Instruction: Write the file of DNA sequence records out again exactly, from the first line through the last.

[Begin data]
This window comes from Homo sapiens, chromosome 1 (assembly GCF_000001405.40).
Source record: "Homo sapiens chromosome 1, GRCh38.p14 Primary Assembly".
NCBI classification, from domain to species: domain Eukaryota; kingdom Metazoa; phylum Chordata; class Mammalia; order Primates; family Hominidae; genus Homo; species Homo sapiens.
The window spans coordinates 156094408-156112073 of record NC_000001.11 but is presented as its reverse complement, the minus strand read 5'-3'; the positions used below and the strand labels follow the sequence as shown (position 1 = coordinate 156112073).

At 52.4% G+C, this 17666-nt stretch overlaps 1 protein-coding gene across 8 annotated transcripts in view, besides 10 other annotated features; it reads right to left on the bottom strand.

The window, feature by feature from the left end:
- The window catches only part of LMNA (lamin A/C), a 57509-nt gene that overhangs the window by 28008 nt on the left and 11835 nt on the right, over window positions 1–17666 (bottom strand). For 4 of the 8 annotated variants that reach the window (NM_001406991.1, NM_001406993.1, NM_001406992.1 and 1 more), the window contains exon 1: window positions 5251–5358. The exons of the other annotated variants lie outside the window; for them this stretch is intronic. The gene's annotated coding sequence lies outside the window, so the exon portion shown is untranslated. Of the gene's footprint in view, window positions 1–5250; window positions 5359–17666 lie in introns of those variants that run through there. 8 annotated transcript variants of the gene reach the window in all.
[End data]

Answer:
This window comes from Homo sapiens, chromosome 1 (assembly GCF_000001405.40).
Source record: "Homo sapiens chromosome 1, GRCh38.p14 Primary Assembly".
NCBI classification, from domain to species: domain Eukaryota; kingdom Metazoa; phylum Chordata; class Mammalia; order Primates; family Hominidae; genus Homo; species Homo sapiens.
The window spans coordinates 156094408-156112073 of record NC_000001.11 but is presented as its reverse complement, the minus strand read 5'-3'; the positions used below and the strand labels follow the sequence as shown (position 1 = coordinate 156112073).

At 52.4% G+C, this 17666-nt stretch overlaps 1 protein-coding gene across 8 annotated transcripts in view, besides 10 other annotated features; it reads right to left on the bottom strand.

The window, feature by feature from the left end:
- The window catches only part of LMNA (lamin A/C), a 57509-nt gene that overhangs the window by 28008 nt on the left and 11835 nt on the right, over window positions 1–17666 (bottom strand). For 4 of the 8 annotated variants that reach the window (NM_001406991.1, NM_001406993.1, NM_001406992.1 and 1 more), the window contains exon 1: window positions 5251–5358. The exons of the other annotated variants lie outside the window; for them this stretch is intronic. The gene's annotated coding sequence lies outside the window, so the exon portion shown is untranslated. Of the gene's footprint in view, window positions 1–5250; window positions 5359–17666 lie in introns of those variants that run through there. 8 annotated transcript variants of the gene reach the window in all.